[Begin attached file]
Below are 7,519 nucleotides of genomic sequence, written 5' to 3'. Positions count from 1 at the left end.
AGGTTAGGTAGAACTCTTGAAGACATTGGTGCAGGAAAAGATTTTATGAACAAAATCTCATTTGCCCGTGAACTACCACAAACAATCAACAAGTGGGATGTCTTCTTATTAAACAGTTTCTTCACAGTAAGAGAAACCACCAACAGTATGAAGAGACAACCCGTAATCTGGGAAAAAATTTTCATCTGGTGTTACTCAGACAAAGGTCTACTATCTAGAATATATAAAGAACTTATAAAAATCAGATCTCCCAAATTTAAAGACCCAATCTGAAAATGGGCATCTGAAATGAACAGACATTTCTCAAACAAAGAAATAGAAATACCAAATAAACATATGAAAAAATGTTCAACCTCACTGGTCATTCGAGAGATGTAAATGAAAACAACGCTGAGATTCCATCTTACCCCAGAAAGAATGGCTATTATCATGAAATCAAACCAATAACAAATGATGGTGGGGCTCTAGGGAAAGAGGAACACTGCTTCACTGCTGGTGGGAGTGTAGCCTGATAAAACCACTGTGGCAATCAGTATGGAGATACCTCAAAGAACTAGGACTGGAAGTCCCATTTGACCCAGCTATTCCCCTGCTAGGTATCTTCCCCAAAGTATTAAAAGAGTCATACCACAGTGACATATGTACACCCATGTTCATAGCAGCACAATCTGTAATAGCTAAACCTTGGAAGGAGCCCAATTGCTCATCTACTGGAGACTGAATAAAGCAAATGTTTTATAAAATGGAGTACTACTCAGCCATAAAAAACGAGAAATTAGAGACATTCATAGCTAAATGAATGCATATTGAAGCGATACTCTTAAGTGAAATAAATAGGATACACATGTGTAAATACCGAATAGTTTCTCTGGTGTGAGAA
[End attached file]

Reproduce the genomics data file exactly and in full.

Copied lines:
Below are 7,519 nucleotides of genomic sequence, written 5' to 3'. Positions count from 1 at the left end.
AGGTTAGGTAGAACTCTTGAAGACATTGGTGCAGGAAAAGATTTTATGAACAAAATCTCATTTGCCCGTGAACTACCACAAACAATCAACAAGTGGGATGTCTTCTTATTAAACAGTTTCTTCACAGTAAGAGAAACCACCAACAGTATGAAGAGACAACCCGTAATCTGGGAAAAAATTTTCATCTGGTGTTACTCAGACAAAGGTCTACTATCTAGAATATATAAAGAACTTATAAAAATCAGATCTCCCAAATTTAAAGACCCAATCTGAAAATGGGCATCTGAAATGAACAGACATTTCTCAAACAAAGAAATAGAAATACCAAATAAACATATGAAAAAATGTTCAACCTCACTGGTCATTCGAGAGATGTAAATGAAAACAACGCTGAGATTCCATCTTACCCCAGAAAGAATGGCTATTATCATGAAATCAAACCAATAACAAATGATGGTGGGGCTCTAGGGAAAGAGGAACACTGCTTCACTGCTGGTGGGAGTGTAGCCTGATAAAACCACTGTGGCAATCAGTATGGAGATACCTCAAAGAACTAGGACTGGAAGTCCCATTTGACCCAGCTATTCCCCTGCTAGGTATCTTCCCCAAAGTATTAAAAGAGTCATACCACAGTGACATATGTACACCCATGTTCATAGCAGCACAATCTGTAATAGCTAAACCTTGGAAGGAGCCCAATTGCTCATCTACTGGAGACTGAATAAAGCAAATGTTTTATAAAATGGAGTACTACTCAGCCATAAAAAACGAGAAATTAGAGACATTCATAGCTAAATGAATGCATATTGAAGCGATACTCTTAAGTGAAATAAATAGGATACACATGTGTAAATACCGAATAGTTTCTCTGGTGTGAGAA